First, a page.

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Which mobile brand is doing the best job of engaging customers online?

By James Hammersley, founding partner

July 24, 2018 | 6 min read

Carphone Warehouse has actively set out to compete online with the leading mobile telcos to capture customers (and their data) and act as an aggregator in the market.

mobile carriers

In response O2, Three, EE, and Vodafone along with many of the challenger brands have responded by keeping their most popular SIM-only products in their own channels and invested heavily in trying to attract and engage customers directly into their sales funnels.

So who is engaging the customer and who is left hanging on?


Insight: Revenue comes from traffic that converts. Having more traffic than your competitors is a real advantage.

Analysis: Among the five companies, there are c.15m visits on Google in a month from desktop/laptop alone. This suggests that while there may be some growth left in the market (Ofcom reported an increase in handsets in 2017 over 2016 of c.1%), current customers are actively looking for options as contracts come to an end.

Carphone Warehouse captures the second highest amount of traffic, while Three sits significantly behind the other four. EE leads the pack – and its advantage means it is putting its pitch to c. 16% more customer engagements than O2. Three suffers here in terms of scale by having no cross-selling opportunity to broadband/fixed-line or TV.

Paid campaign

Insight: If you are confident about your sales execution (ie customers stick on your pages and convert well) then you don’t have to outbid your competitors to gain a top three ad slot, which is where you will attract exponentially more traffic than position 4 or below.

Analysis: This suggests that Carphone Warehouse is attracting interest in the market far more than the telcos – it is buying approximately 33% more visits than O2 for example, despite O2 bidding for slightly more keywords. EE’s dominance in traffic is even more significant given its AdWords performance – its search advantage comes predominantly from its organic activity.

Of the big players Vodafone’s strategy is the one that looks the least successful. Given the cost of many of the keywords in this sector (at time of writing it will cost something like £2-£4 per click for iPhone8 and Samsung Galaxy S9 for example), the investment that Carphone is doing to achieve this advantage will be significant and against the telcos may well be more punishing for margins.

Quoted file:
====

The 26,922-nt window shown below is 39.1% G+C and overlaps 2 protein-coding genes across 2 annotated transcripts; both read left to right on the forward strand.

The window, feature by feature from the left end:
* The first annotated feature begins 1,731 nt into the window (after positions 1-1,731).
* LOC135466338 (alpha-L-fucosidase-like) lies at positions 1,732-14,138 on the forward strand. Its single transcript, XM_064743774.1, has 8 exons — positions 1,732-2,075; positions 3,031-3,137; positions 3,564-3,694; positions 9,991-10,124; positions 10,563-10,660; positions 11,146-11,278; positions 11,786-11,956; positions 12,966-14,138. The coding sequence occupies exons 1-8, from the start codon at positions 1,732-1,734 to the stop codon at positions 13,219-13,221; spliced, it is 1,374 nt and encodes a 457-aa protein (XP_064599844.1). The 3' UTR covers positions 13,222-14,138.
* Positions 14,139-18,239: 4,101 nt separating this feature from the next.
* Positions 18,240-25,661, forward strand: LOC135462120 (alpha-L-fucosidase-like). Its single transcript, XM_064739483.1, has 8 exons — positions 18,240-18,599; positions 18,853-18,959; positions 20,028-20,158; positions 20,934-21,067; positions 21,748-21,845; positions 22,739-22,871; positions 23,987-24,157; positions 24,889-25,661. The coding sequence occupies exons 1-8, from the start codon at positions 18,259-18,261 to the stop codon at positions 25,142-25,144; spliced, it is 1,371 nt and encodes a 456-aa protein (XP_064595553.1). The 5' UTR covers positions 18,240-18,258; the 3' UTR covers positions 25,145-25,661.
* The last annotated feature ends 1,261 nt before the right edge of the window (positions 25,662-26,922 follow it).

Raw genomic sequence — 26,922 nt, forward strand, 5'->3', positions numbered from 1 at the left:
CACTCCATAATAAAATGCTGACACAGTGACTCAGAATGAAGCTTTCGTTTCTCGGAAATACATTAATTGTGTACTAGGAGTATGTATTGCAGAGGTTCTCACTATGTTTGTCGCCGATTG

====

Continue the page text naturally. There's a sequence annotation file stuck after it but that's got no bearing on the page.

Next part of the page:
Landing pages

Insight: Landing pages are a mark of how well you understand the different customer needs that you are fulfilling. The Landing Page Ratio indicates how much thought is going into segmenting both the marketing proposition and the initial sales engagement – the higher the ratio, the more effective the customer engagement. The ratio takes the top 100 keywords and identifies how many, as a percentage, have an individual landing page.

Analysis: It is obvious that in terms of landing pages, O2 performs better than the others with a landing page ratio of 60%. In contrast, none of the others gets much over 40%. This could be particularly tricky for Carphone as it is buying so many more visits and potentially landing more of these on less relevant pages than visits to O2; as such that there is a bigger risk of wasting its investment in paid marketing.


Insight: Listening to your customers is vital, without understanding the needs and wants of a potential buyer it is near impossible to improve conversion.

Analysis: Only EE has a way of listening to its customers online and getting their feedback. This is a significant advantage over everyone else in this competitor set. Three is at an even bigger disadvantage as they are blind as to their on-page performance.

What can you tell from this?

The obvious conclusion: EE is the leading competitor among these five companies and at one level it should be, given it is the largest player in the market. Part of its strength is the ability to reach a good level of traffic despite having the lowest average ad position. It has the capacity, capabilities and financial backing to use this advantage to drive further gains. O2’s brand strength and customer loyalty will help it stay in contention.

The inevitable conclusion: Three appears to be the struggler as its search traffic levels remain low compared to other competitors. Also, the absence of a complete toolbox makes it more difficult for the company to optimise conversion.

The surprising conclusion: Vodafone, until the creation of EE, the largest player in the market, looks rather lacklustre in a market that is only going to get even more competitive. It continues to lag behind EE and O2 – for example the launch of Voxi comes six years after O2 launched giffgaff – and its reputation for customer service is doing little to help it win against the competition.

The insight: Dixons Carphone is going through a challenging period and new chief executive Alex Baldock has had to face a tough time as he adjusts market expectations. While there is a great battle in the appliances market, this suggests that there are also headwinds in mobile and broadband.

More recently it has been focusing on connected products, but to make this generate the same levels of profitability that network commissions have provided in the past, it will need to make a significant investment in developing a market-leading reputation for educating and supporting customer decision making, selection and post-purchase service in the emerging connected product segment. This engagement starts online.


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